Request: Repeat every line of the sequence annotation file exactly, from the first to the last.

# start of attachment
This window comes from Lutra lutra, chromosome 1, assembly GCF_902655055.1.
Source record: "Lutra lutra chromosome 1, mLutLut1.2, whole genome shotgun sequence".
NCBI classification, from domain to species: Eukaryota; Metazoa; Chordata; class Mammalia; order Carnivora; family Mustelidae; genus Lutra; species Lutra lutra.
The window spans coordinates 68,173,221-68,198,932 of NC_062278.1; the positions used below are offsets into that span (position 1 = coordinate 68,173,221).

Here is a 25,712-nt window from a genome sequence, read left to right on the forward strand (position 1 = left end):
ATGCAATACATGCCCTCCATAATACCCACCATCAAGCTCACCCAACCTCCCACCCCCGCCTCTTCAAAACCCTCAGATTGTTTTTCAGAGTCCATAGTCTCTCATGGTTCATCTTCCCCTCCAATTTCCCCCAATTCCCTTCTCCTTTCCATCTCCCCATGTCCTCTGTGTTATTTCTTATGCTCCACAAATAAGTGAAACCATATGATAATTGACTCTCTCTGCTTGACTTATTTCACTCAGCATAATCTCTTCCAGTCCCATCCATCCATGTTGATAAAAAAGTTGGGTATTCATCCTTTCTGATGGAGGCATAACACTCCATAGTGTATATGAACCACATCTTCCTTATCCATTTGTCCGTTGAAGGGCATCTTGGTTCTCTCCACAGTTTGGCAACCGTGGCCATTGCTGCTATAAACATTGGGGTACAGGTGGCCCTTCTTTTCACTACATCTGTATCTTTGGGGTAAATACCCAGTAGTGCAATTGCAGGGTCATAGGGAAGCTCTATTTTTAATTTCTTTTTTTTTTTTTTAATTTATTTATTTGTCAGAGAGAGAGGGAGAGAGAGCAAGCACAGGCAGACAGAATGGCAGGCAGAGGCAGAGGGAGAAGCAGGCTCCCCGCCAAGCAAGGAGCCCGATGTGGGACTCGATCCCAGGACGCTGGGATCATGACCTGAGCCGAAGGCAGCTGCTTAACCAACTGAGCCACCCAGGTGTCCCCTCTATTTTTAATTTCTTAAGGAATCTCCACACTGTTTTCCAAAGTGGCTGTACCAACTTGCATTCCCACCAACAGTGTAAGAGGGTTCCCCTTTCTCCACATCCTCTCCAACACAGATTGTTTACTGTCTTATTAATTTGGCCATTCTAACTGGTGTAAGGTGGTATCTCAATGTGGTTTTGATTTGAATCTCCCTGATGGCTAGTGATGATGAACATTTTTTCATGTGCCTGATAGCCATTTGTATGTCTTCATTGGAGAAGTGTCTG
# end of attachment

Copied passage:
This window comes from Lutra lutra, chromosome 1, assembly GCF_902655055.1.
Source record: "Lutra lutra chromosome 1, mLutLut1.2, whole genome shotgun sequence".
NCBI classification, from domain to species: Eukaryota; Metazoa; Chordata; class Mammalia; order Carnivora; family Mustelidae; genus Lutra; species Lutra lutra.
The window spans coordinates 68,173,221-68,198,932 of NC_062278.1; the positions used below are offsets into that span (position 1 = coordinate 68,173,221).

Here is a 25,712-nt window from a genome sequence, read left to right on the forward strand (position 1 = left end):
ATGCAATACATGCCCTCCATAATACCCACCATCAAGCTCACCCAACCTCCCACCCCCGCCTCTTCAAAACCCTCAGATTGTTTTTCAGAGTCCATAGTCTCTCATGGTTCATCTTCCCCTCCAATTTCCCCCAATTCCCTTCTCCTTTCCATCTCCCCATGTCCTCTGTGTTATTTCTTATGCTCCACAAATAAGTGAAACCATATGATAATTGACTCTCTCTGCTTGACTTATTTCACTCAGCATAATCTCTTCCAGTCCCATCCATCCATGTTGATAAAAAAGTTGGGTATTCATCCTTTCTGATGGAGGCATAACACTCCATAGTGTATATGAACCACATCTTCCTTATCCATTTGTCCGTTGAAGGGCATCTTGGTTCTCTCCACAGTTTGGCAACCGTGGCCATTGCTGCTATAAACATTGGGGTACAGGTGGCCCTTCTTTTCACTACATCTGTATCTTTGGGGTAAATACCCAGTAGTGCAATTGCAGGGTCATAGGGAAGCTCTATTTTTAATTTCTTTTTTTTTTTTTTAATTTATTTATTTGTCAGAGAGAGAGGGAGAGAGAGCAAGCACAGGCAGACAGAATGGCAGGCAGAGGCAGAGGGAGAAGCAGGCTCCCCGCCAAGCAAGGAGCCCGATGTGGGACTCGATCCCAGGACGCTGGGATCATGACCTGAGCCGAAGGCAGCTGCTTAACCAACTGAGCCACCCAGGTGTCCCCTCTATTTTTAATTTCTTAAGGAATCTCCACACTGTTTTCCAAAGTGGCTGTACCAACTTGCATTCCCACCAACAGTGTAAGAGGGTTCCCCTTTCTCCACATCCTCTCCAACACAGATTGTTTACTGTCTTATTAATTTGGCCATTCTAACTGGTGTAAGGTGGTATCTCAATGTGGTTTTGATTTGAATCTCCCTGATGGCTAGTGATGATGAACATTTTTTCATGTGCCTGATAGCCATTTGTATGTCTTCATTGGAGAAGTGTCTG